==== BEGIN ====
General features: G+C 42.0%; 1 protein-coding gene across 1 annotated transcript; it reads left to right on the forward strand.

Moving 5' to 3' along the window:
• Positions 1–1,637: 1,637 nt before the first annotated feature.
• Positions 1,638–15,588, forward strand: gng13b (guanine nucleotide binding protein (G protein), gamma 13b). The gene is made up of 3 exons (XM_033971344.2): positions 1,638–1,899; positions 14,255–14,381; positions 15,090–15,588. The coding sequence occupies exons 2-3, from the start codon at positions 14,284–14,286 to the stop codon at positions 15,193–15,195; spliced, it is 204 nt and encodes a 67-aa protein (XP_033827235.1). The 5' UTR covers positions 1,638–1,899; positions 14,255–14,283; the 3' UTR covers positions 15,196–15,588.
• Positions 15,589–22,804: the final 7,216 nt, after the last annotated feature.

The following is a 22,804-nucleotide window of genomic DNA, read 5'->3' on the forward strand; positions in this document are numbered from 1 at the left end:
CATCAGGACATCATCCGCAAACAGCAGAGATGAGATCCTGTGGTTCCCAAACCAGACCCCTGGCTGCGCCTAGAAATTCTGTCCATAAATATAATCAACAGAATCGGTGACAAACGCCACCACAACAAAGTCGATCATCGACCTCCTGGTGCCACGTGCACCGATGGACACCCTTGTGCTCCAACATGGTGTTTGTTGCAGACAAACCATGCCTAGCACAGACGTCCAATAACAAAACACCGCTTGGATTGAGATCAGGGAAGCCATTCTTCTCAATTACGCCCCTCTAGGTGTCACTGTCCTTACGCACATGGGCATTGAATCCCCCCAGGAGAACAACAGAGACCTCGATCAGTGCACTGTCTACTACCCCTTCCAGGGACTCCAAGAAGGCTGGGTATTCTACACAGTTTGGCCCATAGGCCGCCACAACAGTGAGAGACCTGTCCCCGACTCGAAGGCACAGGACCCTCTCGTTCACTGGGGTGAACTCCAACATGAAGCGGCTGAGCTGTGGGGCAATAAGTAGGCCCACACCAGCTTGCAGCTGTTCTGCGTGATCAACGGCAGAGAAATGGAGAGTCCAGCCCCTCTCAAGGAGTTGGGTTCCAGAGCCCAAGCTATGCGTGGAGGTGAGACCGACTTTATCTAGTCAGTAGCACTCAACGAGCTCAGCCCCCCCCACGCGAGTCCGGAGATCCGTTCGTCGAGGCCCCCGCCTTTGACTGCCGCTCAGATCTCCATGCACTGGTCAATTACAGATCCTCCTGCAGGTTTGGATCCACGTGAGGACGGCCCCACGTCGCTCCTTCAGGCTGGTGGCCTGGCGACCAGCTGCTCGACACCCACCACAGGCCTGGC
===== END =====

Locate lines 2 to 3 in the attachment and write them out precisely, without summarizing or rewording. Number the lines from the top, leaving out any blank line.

Moving 5' to 3' along the window:
• Positions 1–1,637: 1,637 nt before the first annotated feature.